What is My Brand’s Story?
By Ted Wright July 2, 2018
A question I get asked often is “What is my brand’s story?” Let’s talk about that.
When I look at most brand stories that companies are putting out there, I feel they often look more like mission statements than stories. We once had a client whose brand story ran almost 1,300 words on their website. While it was interesting to the founding family of the company, it wasn’t interesting nor relevant to US consumers.
No matter the size of your company or the industry you work in, all brand stories are found the same way – and if your current brand story isn’t doing much, it can still be saved.
How do we find it?
Step number one is taking all of the data surrounding your brand. The data should cover every aspect of your brand from “Who buys our stuff?” and “Where do they buy it?” to which products sell best, who are our competitors, what are people saying about us, and so on.
Once you have the data, sort through it.
The data then needs to go through a 3 tier test.
- Is this authentic?
- Is this interesting?
- Is this relevant?
You may be biased, considering it’s either your company, or the company you work for, so it’s extremely important to be hard on yourself here. It’s extremely important to think about what’s going on outside the 4 walls of your company, and be able to bring whatever it is your selling into the real world. This test will make sure you do that.
- Authentic: When you explain your brand and work to others, are you using your own, authentic voice and excitement, or do you sound more like a lawyer?
- Interesting: If you bring it up at brunch, are people interested? This is of course subjective to the type of group you’re at brunch with – mothers with 3 young children will have different interests and concerns than a group of young adults looking for their first post-college job, but the story should be interesting for the demographic it’s meant to be targeted to.
- Relevant: Really, is this going to make a difference in anyone’s lives?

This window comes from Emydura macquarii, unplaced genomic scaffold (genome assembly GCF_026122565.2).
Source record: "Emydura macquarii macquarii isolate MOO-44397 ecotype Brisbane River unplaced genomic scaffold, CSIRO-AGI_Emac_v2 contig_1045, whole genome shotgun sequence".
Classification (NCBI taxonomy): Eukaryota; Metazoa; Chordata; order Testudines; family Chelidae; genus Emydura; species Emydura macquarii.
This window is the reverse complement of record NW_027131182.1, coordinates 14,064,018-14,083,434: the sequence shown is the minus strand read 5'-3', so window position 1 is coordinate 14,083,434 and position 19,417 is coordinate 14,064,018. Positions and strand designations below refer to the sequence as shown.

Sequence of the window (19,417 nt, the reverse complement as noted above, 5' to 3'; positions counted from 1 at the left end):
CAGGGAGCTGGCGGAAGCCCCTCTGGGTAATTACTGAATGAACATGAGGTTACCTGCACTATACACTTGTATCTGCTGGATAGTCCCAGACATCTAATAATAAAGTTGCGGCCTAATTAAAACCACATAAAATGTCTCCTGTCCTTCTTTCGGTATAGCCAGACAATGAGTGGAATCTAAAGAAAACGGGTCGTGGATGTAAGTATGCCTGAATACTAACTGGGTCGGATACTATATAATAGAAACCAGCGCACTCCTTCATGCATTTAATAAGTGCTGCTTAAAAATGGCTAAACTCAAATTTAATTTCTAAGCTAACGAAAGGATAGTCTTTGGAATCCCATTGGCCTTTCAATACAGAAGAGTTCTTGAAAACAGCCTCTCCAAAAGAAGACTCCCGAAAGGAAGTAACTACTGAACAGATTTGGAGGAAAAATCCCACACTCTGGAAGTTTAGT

If you can meet on all 3 of these, your story will spread and that means you have a story worth talking about. What’s great about these tests are they’re all super cheap to run. Pull out a whiteboard, get into some thought experiment and get started. Go to brunch with friends. It’s a lot cheaper than anything else you’re going to do.
One of my favorite examples of this was done by Reeses. A few years ago they came out with a new product they wanted to test in the field – they were Reeses cups that were individually packaged but not wrapped in paper, and using some magic they wouldn’t make your fingers gross. They went to video game conferences and handed them out for free. This was interesting, relevant, and authentic for them gamers in discussion. Picture the conversation between them: ‘Hey, I just tried these new Reeses, they’re delicious, I can eat them without getting anything on my controller.’ That’s it. It passes all 3 tests.
I’ve often found that there may be push back at first. Many corporations who have done things a certain way for so long feel personally tied to the work, brand, and story the way it is. Not surprisingly, people are not always comfortable with change and are not going to be comfortable going where a company traditionally has not gone before. There may have been meetings and conference calls and time spent on the things currently in play that are not actually working, so, yes, there may be push back, but run it through the test and you’ll have proof that what is going on isn’t working. Again, it’s super cheap to do.
Once it’s confirmed there’s a story worth talking about, then it’s time to build digital experiences that bring the story to life. The goal is to always have people come to your story, explore it and allow them to understand it without having to sell something. When that’s working and people are talking about it, then you can start to do TV ads.
If you’ve found that your brand doesn’t pass through any (or all) of the tests, it can then become a company goal – how do we decide what fits all of these things, to the most people possible? Because at the end of the day, marketing is about selling more things to more people for more money.